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Money Coach

November 2010 - Posts

  • Tips to make shopping on Black Friday a success

    Next week we celebrate Thanksgiving. Which means we also observe another holiday tradition the following Friday – Black Friday. Millions of people hit the stores the day after Thanksgiving, hoping to score huge savings on everything from electronics to toys to clothing. Here are some tips to help make your Black Friday successful.


    • Check out the ads. Your local paper will be as stuffed as your turkey with ads, coupons and circulars. This will be your No. 1 source to local Black Friday savings. It will also help you organize your day to maximize your savings, since many stores offer special deals that are time specific. 


    • Do your research before Friday. If you are hoping to scoop up a deal on Black Friday on a big ticket item, go ahead and do your research ahead of time. A bad product is a bad deal, no matter how cheap it is. Being knowledgeable about the products you want to buy will help you avoid being sucker-punched with loud advertising for poor products. 


    • Compare prices. Utilize the Internet to assist you in comparing prices. Compare the options included with the produce. Some retailers will low-ball the advertised price in a stripped-down product, and you can be charged extra for the necessary parts that will make the product perform as needed or expected.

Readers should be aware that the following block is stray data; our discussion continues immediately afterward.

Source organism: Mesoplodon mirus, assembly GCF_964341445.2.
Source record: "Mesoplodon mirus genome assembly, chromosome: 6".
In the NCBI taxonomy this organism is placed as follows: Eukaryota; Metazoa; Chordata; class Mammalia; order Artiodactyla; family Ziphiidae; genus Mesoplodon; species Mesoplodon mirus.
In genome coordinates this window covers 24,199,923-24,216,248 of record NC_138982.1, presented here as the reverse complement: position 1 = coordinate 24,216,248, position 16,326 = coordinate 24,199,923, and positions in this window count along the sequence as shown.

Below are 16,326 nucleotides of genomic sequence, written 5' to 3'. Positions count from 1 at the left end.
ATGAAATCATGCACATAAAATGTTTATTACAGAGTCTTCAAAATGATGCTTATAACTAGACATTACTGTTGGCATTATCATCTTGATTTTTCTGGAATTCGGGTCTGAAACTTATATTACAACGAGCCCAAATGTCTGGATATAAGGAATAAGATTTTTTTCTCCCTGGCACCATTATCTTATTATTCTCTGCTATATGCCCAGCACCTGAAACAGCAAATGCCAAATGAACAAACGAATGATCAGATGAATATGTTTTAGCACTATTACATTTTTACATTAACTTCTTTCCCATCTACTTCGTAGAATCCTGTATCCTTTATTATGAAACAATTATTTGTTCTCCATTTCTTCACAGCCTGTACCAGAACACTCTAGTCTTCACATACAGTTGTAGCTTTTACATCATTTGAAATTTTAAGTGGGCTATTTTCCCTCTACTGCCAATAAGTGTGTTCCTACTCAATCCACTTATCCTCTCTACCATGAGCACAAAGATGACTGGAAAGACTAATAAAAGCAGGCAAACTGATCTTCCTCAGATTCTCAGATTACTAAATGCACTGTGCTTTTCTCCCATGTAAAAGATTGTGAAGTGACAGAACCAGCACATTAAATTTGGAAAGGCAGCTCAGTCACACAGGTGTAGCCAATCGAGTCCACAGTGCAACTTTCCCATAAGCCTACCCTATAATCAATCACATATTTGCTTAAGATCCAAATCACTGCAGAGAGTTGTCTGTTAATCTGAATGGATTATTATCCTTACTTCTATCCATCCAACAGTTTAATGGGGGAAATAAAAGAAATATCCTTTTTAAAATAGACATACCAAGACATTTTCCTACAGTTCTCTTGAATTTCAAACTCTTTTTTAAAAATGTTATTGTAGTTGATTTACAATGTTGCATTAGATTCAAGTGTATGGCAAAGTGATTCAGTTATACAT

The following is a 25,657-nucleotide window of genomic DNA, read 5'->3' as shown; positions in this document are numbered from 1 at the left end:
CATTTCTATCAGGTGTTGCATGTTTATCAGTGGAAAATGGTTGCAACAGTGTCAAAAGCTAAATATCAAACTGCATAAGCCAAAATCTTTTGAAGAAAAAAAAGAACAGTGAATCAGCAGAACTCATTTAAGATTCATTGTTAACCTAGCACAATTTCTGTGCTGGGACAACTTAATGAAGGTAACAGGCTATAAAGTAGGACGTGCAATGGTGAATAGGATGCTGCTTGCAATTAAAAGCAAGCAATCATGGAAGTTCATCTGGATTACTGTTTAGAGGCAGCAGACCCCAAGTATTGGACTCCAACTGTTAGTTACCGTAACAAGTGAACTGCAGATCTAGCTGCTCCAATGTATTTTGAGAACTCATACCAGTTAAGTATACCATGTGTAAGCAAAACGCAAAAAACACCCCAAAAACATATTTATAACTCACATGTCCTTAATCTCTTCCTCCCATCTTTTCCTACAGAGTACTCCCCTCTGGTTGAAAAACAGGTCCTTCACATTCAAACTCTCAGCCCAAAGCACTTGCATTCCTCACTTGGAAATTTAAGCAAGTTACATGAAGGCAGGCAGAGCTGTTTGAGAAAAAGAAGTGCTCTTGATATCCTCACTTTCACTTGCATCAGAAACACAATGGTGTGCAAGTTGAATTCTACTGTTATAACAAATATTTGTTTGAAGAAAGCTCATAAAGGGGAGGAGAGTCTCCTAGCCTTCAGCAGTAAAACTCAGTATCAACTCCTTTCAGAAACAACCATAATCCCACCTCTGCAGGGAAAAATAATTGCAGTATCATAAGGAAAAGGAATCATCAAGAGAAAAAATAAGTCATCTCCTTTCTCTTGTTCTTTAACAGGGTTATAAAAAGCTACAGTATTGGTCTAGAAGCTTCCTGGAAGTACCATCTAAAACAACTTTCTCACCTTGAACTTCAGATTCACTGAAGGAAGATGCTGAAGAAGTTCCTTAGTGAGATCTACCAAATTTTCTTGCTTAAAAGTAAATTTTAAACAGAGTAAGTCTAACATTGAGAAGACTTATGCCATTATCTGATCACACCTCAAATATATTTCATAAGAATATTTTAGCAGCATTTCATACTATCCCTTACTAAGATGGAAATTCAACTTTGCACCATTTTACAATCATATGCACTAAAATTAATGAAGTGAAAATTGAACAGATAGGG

• Look for early bird shopper discounts. The early bird will get the best-priced worms on Black Friday. Stores offering early-shopper specials usually run the deals from 5 to 11 a.m. and with no rain checks, which means once they run out of products, you're out of luck. Scanning the ads and planning your rout based on your buying priorities will be important.


    • Beat the crowds with night owl discounts on Thanksgiving. Internet shoppers can beat the early birds by shopping online during the pre-dawn hours of Black Friday. Many retailers will post their Black Friday specials, which can be ordered online and picked up at your local store. Special web-only deals will also be offered. 


    • Bring the ads with you. Many stores offer a low-price guarantee, but you will likely be required to produce a copy of the ad showing the product advertised for less. Most retailers will not meet Internet prices, but it doesn't hurt to try.


    • Know store policies. This can help if you have to return items. Many retailers include restocking fees and shorter return deadlines.